Embedded BI is quickly gaining adoption as product managers seek to empower their customers’ decision-making through contextualized analytics. Embedded BI is making noise in the analytics industry as people appreciate working in a unified environment rather than hopping between separate applications.
Reaching your customers with a strategy that supports self-service and makes analytics available for everyone is important because it creates value in your application. A strategy that keeps in mind the variety of user types for self-service ensures user adoption skyrockets as you create an productive experience for everyone.
However, creating a strong self-service strategy is more complicated than this. Read on to see our requirements on crafting a solid self-service strategy.
Self-Service should not equal skepticism
Successful self-service strategies incorporate elements of data governance. This is because data governance ensures that the information we share is accurate and exhibits quality control.
The answer to this question is metadata. Metadata allows your developers to define abstract data into discernible business definitions for users to understand when they consume or create reports. Metadata layers are critical to governing data in a business intelligence application, and it is a wise approach to ensuring everyone is on the same page when information is shared.
It is recommended that developers, management, and users work together to form a partnership to ensure all the necessary data is in place for users to both work and feel confident in the integrity of reports. Business definitions need to be accurately laid out for efficient report consumption and creation.
IT and end-users should work together
Self-service truly works with the governance points made above, which comes into full fruition with an ongoing IT-User partnership.
As needs vary from users to departments, IT needs to understand and supply users with the necessary tools to do their job. This can be achieved by creating a team specifically targeted for the creation of analytics assets who are in constant contact with both management and users.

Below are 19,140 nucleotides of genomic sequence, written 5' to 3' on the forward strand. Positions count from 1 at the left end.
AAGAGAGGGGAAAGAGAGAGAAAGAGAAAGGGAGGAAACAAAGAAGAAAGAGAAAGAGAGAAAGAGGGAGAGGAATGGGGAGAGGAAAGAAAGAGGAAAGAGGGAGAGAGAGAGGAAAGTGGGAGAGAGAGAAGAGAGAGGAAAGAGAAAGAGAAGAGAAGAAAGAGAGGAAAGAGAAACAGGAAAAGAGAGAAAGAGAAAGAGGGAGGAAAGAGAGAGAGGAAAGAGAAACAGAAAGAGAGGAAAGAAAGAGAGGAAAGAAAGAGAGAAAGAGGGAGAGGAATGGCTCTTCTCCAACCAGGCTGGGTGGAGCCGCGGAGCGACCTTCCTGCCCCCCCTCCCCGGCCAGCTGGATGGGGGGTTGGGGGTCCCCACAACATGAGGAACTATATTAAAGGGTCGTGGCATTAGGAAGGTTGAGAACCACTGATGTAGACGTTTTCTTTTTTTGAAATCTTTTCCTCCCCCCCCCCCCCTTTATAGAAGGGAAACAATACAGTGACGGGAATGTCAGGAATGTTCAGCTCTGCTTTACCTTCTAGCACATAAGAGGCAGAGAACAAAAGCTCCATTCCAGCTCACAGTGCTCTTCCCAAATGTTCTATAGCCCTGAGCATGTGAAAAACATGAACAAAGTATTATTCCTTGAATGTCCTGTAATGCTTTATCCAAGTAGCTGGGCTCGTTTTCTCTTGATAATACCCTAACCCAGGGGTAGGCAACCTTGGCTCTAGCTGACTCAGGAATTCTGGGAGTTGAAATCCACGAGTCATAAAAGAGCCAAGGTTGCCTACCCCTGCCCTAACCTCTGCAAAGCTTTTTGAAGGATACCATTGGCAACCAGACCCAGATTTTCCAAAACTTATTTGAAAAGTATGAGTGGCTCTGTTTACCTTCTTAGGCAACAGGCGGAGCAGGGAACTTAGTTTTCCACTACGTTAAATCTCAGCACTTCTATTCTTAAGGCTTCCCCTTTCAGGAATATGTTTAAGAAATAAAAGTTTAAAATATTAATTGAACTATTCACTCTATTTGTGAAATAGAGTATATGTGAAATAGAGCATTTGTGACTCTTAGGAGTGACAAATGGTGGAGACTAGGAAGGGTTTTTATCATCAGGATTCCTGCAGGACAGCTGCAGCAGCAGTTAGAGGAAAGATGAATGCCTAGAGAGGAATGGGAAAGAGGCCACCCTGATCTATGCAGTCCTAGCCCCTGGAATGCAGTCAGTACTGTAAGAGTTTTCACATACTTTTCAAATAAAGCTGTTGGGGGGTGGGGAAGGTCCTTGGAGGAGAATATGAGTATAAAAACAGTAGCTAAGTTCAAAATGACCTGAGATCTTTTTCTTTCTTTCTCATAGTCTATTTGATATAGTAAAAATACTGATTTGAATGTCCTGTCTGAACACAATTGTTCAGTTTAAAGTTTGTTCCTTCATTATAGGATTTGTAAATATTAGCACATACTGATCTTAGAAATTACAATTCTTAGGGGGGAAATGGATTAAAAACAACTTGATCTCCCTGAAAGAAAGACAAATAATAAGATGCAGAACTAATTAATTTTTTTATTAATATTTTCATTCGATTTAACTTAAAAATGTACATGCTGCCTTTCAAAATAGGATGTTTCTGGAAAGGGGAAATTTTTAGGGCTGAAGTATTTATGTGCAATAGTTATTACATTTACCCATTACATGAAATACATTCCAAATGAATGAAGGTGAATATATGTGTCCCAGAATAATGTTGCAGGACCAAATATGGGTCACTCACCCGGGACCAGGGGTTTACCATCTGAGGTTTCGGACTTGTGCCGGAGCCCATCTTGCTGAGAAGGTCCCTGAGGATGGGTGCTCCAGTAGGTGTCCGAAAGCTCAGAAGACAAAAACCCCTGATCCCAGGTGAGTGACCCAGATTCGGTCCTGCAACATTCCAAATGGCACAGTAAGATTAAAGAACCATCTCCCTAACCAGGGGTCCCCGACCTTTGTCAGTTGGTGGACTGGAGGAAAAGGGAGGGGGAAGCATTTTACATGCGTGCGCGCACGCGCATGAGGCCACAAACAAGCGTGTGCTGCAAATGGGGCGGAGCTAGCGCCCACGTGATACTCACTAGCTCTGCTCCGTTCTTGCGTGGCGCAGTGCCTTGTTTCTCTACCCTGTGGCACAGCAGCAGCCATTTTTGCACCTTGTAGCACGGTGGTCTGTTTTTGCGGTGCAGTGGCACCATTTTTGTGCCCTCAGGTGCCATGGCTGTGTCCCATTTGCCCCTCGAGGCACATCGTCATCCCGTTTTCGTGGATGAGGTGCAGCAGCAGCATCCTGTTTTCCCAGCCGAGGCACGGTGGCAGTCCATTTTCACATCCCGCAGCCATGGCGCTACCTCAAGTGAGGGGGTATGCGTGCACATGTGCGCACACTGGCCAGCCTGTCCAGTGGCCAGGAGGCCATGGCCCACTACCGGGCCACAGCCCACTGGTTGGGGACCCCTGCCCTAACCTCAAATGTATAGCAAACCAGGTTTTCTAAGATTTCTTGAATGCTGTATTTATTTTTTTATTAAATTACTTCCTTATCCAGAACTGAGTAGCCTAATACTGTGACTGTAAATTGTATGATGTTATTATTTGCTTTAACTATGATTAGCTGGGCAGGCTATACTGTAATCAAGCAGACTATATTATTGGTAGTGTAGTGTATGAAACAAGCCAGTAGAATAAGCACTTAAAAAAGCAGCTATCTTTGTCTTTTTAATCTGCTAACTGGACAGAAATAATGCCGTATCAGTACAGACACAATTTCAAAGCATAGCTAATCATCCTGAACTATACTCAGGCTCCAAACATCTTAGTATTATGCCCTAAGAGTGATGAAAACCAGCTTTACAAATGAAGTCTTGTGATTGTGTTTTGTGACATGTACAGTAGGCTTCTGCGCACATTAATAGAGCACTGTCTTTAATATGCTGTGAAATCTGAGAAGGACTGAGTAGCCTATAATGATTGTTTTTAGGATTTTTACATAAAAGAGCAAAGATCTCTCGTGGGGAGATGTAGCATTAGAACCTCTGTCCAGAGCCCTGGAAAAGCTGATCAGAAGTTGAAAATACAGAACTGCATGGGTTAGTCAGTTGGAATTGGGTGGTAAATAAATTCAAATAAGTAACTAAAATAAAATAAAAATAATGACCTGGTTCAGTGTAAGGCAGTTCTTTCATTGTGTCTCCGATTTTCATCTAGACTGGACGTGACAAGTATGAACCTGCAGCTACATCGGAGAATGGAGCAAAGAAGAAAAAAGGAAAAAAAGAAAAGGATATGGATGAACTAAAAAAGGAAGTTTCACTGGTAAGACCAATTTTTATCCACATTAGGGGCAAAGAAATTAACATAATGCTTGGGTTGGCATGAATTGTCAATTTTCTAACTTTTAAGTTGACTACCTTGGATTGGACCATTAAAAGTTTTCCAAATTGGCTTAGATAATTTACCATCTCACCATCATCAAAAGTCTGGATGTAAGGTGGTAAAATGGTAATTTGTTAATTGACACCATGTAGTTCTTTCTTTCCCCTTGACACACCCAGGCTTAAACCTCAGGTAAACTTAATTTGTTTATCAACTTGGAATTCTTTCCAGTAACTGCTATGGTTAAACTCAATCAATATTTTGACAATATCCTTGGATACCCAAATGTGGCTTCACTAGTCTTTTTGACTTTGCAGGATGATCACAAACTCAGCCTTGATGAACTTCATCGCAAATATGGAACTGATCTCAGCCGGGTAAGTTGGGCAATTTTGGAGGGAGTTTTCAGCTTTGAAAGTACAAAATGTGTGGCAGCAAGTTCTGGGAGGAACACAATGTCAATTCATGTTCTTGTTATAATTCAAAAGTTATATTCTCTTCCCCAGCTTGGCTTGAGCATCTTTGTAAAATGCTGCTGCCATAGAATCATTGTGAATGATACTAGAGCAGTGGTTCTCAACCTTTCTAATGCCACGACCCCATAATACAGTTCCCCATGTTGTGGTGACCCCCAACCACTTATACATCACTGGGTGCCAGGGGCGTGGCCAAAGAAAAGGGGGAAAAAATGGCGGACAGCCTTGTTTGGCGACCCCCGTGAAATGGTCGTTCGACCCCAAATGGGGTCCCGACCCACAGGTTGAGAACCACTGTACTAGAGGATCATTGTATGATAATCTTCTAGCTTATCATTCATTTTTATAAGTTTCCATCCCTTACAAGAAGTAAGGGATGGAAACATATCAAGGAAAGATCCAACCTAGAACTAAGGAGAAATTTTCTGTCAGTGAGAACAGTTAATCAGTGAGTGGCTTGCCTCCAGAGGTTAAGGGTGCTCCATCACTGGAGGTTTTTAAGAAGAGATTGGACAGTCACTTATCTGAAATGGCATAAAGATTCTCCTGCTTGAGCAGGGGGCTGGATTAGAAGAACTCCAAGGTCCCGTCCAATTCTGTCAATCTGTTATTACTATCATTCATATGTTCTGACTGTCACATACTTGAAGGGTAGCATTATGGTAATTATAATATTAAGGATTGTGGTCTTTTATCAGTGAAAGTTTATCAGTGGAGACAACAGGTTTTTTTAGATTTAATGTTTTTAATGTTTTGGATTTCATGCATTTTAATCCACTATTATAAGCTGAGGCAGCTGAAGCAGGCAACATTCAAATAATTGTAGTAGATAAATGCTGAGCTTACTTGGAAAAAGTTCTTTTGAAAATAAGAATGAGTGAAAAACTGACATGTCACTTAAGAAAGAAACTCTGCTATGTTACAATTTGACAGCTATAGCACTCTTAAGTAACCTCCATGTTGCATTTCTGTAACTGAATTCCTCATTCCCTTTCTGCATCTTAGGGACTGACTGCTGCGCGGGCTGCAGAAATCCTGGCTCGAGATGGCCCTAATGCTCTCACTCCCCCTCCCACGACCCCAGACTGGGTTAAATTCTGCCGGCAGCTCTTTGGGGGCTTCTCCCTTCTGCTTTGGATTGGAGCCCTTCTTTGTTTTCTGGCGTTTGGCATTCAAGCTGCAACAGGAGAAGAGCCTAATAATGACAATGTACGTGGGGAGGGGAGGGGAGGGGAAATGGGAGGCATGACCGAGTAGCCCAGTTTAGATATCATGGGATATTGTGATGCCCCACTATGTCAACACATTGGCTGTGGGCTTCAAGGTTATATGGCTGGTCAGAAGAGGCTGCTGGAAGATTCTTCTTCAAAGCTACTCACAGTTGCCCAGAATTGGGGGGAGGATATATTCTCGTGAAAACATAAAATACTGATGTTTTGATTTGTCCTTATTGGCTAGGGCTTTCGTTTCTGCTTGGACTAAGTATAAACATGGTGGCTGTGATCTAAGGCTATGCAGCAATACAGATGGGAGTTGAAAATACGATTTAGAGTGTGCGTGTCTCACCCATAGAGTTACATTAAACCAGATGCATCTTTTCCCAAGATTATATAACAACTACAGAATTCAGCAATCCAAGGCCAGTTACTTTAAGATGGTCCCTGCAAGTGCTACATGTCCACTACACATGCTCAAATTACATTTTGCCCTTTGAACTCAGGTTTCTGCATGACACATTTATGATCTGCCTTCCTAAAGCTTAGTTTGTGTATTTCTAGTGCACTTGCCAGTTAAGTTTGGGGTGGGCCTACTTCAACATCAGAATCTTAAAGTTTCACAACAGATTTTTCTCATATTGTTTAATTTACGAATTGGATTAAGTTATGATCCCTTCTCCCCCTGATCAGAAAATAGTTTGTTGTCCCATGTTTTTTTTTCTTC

The analytics assets team should build custom formulas and filters that are highly in demand to help users create reports with speed and efficiency, and work on business definitions as mentioned previously. While true self-service empowers users to create their own assets, filters, and formulas, this strategy can reach users of all technical levels to bring self-service to its full potential.
Governance can be taken above and beyond data and taken to creating organizational analytics architecture. This allows IT and management to dictate what users and departments have certain data and reusable analytics assets to be exposed to.
Self-Service is not for the faint of heart
At the end of the day, these are all great suggestions for building a powerful self-service analytics initiative. However, it is also critical to evaluate the product as a whole to ensure it is designed to support self-service. This helps you realize that all the critical components are there to support your self-service strategy.
Additionally, having strong administrative control in a product will allow you to govern user groups. Being allowed to expose widgets, provide for custom widgets, and other analytical assets to users and user groups will help employ the IT-User partnership strategy.
Analyzing a software package for its functional depth from front-end to the developer tool will allow you to see if it truly supports self-service. Self-service truly shines when you can customize the software to fit just what every user needs to do their job.
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